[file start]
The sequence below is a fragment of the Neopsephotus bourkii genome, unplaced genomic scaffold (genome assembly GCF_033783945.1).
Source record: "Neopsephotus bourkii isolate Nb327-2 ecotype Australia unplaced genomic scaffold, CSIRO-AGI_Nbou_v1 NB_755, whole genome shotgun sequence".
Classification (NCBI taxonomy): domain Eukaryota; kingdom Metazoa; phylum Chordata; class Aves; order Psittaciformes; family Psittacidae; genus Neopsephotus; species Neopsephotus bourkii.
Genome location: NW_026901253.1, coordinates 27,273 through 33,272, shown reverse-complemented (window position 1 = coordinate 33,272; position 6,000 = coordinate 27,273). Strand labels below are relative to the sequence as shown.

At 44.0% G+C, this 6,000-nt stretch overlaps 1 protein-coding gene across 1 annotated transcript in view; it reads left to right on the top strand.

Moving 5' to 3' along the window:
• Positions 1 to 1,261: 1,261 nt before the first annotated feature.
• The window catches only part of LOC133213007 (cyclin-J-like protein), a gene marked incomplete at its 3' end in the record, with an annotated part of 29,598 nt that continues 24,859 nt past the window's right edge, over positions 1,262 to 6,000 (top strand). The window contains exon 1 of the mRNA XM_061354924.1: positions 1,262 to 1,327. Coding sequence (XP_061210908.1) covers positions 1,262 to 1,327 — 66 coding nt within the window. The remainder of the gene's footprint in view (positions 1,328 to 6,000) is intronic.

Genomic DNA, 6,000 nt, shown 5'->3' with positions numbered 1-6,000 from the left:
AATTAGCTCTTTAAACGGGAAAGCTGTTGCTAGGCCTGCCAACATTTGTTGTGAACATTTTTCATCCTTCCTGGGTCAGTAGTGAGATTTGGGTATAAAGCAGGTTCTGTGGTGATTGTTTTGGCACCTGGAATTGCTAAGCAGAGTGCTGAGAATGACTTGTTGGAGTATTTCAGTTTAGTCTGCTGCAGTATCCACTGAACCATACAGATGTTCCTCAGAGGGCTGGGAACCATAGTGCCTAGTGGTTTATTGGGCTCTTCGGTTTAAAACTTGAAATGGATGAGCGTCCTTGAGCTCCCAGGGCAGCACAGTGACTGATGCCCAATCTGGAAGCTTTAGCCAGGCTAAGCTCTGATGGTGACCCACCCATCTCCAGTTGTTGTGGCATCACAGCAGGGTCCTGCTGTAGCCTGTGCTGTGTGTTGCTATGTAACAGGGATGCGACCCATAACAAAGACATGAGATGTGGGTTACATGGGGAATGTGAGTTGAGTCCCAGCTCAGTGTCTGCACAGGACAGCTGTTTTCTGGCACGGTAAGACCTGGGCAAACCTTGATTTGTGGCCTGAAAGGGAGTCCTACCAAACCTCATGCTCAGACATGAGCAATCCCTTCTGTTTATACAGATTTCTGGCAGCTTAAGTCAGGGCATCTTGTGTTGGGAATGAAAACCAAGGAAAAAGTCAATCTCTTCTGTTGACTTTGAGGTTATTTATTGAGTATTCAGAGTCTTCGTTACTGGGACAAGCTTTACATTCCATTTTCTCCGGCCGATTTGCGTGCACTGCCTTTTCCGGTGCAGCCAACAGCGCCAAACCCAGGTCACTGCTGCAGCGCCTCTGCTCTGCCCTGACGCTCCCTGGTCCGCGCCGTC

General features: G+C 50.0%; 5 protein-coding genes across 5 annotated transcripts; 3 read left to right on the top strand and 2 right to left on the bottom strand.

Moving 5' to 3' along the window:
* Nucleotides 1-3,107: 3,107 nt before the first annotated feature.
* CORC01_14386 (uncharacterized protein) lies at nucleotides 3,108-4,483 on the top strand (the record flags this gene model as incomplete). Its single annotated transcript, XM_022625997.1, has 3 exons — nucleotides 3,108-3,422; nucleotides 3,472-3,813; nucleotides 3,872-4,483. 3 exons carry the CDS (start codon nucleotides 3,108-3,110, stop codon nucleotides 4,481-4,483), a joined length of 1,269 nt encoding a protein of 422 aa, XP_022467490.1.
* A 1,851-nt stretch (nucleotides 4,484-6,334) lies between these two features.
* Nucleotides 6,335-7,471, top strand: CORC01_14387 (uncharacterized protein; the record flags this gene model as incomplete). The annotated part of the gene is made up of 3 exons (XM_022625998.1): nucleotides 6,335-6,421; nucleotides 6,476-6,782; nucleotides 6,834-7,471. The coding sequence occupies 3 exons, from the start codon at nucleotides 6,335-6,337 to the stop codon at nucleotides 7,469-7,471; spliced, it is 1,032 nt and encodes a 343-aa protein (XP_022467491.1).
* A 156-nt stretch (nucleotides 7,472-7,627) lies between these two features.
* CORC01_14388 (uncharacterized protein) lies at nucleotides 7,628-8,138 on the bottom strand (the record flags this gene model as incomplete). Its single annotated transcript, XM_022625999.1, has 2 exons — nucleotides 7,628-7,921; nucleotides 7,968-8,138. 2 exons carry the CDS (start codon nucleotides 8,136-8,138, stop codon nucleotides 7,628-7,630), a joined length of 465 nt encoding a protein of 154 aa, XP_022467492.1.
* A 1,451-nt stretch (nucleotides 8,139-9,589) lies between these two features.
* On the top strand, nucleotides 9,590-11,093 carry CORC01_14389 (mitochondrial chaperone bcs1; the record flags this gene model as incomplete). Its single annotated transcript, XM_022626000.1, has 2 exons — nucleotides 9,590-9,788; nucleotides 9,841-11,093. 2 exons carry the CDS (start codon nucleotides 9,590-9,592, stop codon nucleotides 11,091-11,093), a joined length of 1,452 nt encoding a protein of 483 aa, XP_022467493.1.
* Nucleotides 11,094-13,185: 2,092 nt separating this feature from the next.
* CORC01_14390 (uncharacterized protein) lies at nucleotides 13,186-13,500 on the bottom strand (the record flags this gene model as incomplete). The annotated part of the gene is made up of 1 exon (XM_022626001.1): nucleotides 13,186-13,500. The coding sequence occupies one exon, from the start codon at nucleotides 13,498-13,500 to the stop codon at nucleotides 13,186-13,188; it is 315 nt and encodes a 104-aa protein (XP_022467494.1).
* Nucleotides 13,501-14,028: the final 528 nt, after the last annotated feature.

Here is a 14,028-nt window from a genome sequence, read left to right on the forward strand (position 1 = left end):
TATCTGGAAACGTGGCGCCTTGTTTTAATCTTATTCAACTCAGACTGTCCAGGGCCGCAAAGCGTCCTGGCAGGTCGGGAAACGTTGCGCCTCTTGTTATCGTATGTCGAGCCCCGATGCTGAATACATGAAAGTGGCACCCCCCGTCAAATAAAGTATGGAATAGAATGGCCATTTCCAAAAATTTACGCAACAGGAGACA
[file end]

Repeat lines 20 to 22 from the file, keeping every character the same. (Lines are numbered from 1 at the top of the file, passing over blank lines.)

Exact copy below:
* On the top strand, nucleotides 9,590-11,093 carry CORC01_14389 (mitochondrial chaperone bcs1; the record flags this gene model as incomplete). Its single annotated transcript, XM_022626000.1, has 2 exons — nucleotides 9,590-9,788; nucleotides 9,841-11,093. 2 exons carry the CDS (start codon nucleotides 9,590-9,592, stop codon nucleotides 11,091-11,093), a joined length of 1,452 nt encoding a protein of 483 aa, XP_022467493.1.
* Nucleotides 11,094-13,185: 2,092 nt separating this feature from the next.
* CORC01_14390 (uncharacterized protein) lies at nucleotides 13,186-13,500 on the bottom strand (the record flags this gene model as incomplete). The annotated part of the gene is made up of 1 exon (XM_022626001.1): nucleotides 13,186-13,500. The coding sequence occupies one exon, from the start codon at nucleotides 13,498-13,500 to the stop codon at nucleotides 13,186-13,188; it is 315 nt and encodes a 104-aa protein (XP_022467494.1).